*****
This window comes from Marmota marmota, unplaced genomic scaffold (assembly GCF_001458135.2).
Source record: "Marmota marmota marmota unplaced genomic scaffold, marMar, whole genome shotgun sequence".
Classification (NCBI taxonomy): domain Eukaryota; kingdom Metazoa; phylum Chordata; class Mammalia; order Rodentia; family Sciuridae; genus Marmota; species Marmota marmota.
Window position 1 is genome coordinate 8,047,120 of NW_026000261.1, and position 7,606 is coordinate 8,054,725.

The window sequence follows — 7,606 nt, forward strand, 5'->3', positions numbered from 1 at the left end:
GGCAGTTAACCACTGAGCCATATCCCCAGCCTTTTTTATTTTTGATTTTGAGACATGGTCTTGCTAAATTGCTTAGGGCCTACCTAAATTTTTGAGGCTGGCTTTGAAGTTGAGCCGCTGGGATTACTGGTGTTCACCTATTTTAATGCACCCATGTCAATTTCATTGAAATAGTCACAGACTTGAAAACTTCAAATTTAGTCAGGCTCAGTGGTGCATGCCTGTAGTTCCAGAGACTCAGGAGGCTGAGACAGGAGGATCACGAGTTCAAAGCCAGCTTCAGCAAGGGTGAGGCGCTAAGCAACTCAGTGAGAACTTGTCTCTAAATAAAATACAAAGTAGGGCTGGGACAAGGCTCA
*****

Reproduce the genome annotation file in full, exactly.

This window comes from Marmota marmota, unplaced genomic scaffold (assembly GCF_001458135.2).
Source record: "Marmota marmota marmota unplaced genomic scaffold, marMar, whole genome shotgun sequence".
Classification (NCBI taxonomy): domain Eukaryota; kingdom Metazoa; phylum Chordata; class Mammalia; order Rodentia; family Sciuridae; genus Marmota; species Marmota marmota.
Window position 1 is genome coordinate 8,047,120 of NW_026000261.1, and position 7,606 is coordinate 8,054,725.

The window sequence follows — 7,606 nt, forward strand, 5'->3', positions numbered from 1 at the left end:
GGCAGTTAACCACTGAGCCATATCCCCAGCCTTTTTTATTTTTGATTTTGAGACATGGTCTTGCTAAATTGCTTAGGGCCTACCTAAATTTTTGAGGCTGGCTTTGAAGTTGAGCCGCTGGGATTACTGGTGTTCACCTATTTTAATGCACCCATGTCAATTTCATTGAAATAGTCACAGACTTGAAAACTTCAAATTTAGTCAGGCTCAGTGGTGCATGCCTGTAGTTCCAGAGACTCAGGAGGCTGAGACAGGAGGATCACGAGTTCAAAGCCAGCTTCAGCAAGGGTGAGGCGCTAAGCAACTCAGTGAGAACTTGTCTCTAAATAAAATACAAAGTAGGGCTGGGACAAGGCTCA